Every constant in EiffelBuild descends the common EB_CONSTANT* ancestor. There are number of specialized constants, one for every type that can be set in EiffelBuild. Such a concrete class is GB_STRING_CONSTANT, representing STRING constants.

EB_CONSTANT* has a number of attributes one of which is `referers', which is a list containing constant contexts (GB_CONSTANT_CONTEXT instances) of referrers to the constant. A constant context contains; information about the constant, the GB_OBJECT* (via `object') using the constant and a STRING attribute representing the name of the class attribute (`attribute') which the constant is attached to (i.e. `EV_TITLED_WINDOW.title'.) `property' is another attribute, which is the class type name which the attribute is a member of.

`referers' is used to propagate any changes to the visual components, such as those found in the display window. When a constant changes all referrers must be update, so this is what it does through the context object. `referers' is also used to check if a constant is attached before removing the constant.

The instance-scoped constants handler GB_CONSTANTS_HANDLER can be accessed using `GB_INTERNAL_COMPONENTS.constants'.


The command model used inside of EiffelBuild is very similar to the model used within EiffelStudio. There is a command class for all commands available from the menu and toolbar. This means a EiffelBuild clients can create their own user interface, to represent the commands available in the EiffelBuild command model. Commands are also available for any major operations that may require a undo/redo; such as moving, adding or deleting a widget or widget structure.

There are two types of EiffelBuild commands - Undoable commands and non-undoable commands. For all commands that have undo actions, or are at least undo-applicable, command classes inherit GB_COMMAND*. For those command classes, such as the command to open a project - GB_FILE_OPEN_COMMAND - that have no undo action they inherit E_CMD*. E_CMD* is very abstract and is subclassed many times before specialized to a command class such as GB_FILE_OPEN_COMMAND.

Both GB_COMMAND* and E_CMD* are deferred and both define `execute', which should be called when processing the command action. GB_COMMAND* also defines `undo' to provide a means to undo the actions of `execute'. `textual_representation' is the final feature defined in GB_COMMAND*. All undoable commands should return a STRING to represent the command in the history, which is used by the EiffelBuild history tool to display the command in a list.

deferred class E_CMD

feature -- Access

  executable: BOOLEAN is
      -- Is Current command executable?
      -- (True by default)
      Result := True

feature -- Execution

  execute is
      -- Execute Current command.
      executable: executable

end -- class E_CMD
deferred class

feature -- Basic operations

  execute is
      -- Execute `Current'.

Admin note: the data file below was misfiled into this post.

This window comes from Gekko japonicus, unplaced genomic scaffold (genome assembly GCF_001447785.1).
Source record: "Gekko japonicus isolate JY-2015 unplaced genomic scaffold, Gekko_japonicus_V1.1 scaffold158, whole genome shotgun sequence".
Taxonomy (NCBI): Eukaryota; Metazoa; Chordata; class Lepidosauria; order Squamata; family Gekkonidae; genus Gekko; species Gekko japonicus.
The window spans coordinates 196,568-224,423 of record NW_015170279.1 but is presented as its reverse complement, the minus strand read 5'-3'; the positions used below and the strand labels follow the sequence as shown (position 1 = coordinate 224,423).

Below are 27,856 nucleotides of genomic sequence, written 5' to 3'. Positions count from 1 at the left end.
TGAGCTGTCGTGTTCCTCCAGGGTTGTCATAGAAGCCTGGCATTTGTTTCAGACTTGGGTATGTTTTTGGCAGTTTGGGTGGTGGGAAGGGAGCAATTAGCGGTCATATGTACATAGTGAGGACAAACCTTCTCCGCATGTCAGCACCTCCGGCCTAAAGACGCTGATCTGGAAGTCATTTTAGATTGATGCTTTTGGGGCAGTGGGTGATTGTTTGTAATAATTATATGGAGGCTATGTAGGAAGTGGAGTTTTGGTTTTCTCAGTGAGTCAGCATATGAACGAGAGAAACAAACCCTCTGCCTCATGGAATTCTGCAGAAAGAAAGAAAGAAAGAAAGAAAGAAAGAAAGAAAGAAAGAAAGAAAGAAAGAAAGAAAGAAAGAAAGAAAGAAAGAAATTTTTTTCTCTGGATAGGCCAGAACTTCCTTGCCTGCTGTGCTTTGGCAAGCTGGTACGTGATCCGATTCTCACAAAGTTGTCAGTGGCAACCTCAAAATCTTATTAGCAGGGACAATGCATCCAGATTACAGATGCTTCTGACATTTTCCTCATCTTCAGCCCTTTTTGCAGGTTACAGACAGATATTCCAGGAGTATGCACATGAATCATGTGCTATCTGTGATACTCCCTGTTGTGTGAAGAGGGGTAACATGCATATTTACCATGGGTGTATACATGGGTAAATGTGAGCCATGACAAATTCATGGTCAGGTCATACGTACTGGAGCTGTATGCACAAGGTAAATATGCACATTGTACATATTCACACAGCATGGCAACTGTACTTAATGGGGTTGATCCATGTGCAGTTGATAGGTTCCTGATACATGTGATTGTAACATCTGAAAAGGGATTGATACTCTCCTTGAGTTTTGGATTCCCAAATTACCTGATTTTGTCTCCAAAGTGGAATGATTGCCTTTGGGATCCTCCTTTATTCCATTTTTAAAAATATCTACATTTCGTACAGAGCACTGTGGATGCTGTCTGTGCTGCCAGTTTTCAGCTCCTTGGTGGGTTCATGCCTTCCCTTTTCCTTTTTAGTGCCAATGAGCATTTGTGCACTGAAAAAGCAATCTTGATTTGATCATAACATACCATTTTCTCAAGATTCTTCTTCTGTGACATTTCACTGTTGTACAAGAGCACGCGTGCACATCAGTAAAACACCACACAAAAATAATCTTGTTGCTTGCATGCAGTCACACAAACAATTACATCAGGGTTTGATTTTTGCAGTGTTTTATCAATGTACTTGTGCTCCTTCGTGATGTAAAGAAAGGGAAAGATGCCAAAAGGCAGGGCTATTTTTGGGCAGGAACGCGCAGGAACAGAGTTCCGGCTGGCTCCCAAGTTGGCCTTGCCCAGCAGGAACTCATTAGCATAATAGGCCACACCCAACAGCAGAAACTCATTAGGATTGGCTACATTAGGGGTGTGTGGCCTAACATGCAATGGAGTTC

undo is
      -- Undo `Current'.
      -- Calling `execute' followed by `undo' must restore
      -- the system to its previous state.

feature -- Access
  textual_representation: STRING is
      -- Text representation of command exectuted.
      result_not_void: Result /= Void

end -- class GB_COMMAND

Commands that derive GB_COMMAND* should add instances of themselves to the history when executed (the call to `execute'). The following code is taken from `GB_COMMAND_NAME_CHANGE.execute':

execute is
    -- Execute `Current'.
    if not components.history.command_list.has (Current) then
      components.history.add_command (Current)

It should be asserted that commands associated with GB_OBJECT*s should store GB_OBJECT*s ids and retrieve the GB_OBJECT* using the GB_OBJECT_HANDLER, and not store the GB_OBJECT* directly. This does not just pertain to undo actions but to all actions. This is because some actions from within EiffelBuild will replace the held GB_OBJECT*. This may sound confusing initially but objects are replaced when the are reconstructed through the `GB_OBJECT_HANDLER.reset_object'. When an object is reset the GB_OBJECT* is removed and an new one is created with the same id. This means that the held GB_OBJECT* in the command is not the same as instance held in the object lists of GB_OBJECT_HANDLER.

Accessing Commands

Like all other components in EiffelBuils the commands can also be accessed through `GB_INTERNAL_COMPNENTS.commands'. This provides a EiffelBuild instance-scoped GB_COMMAND_HANDLER</font>, through which the EiffelBuild user interface related commands can be accessed. User interface designers/implements should go through `GB_INTERNAL_COMPONENTS.commands' to retrieve and execute the respective command for the user interface elements.

Other Instance-Scoped Components

This section of the document describes some of the other EiffelBuild instance-scoped objects, accessible through GB_INTERNAL_COMPONENTS.


EiffelBuild provides a instanced-scoped history object, GB_GLOBAL_HISTORY accessible through `GB_INTERNAL_COMPONENTS.history' that may be used to add command execution to the history as well as rollback commands through undo.

System Status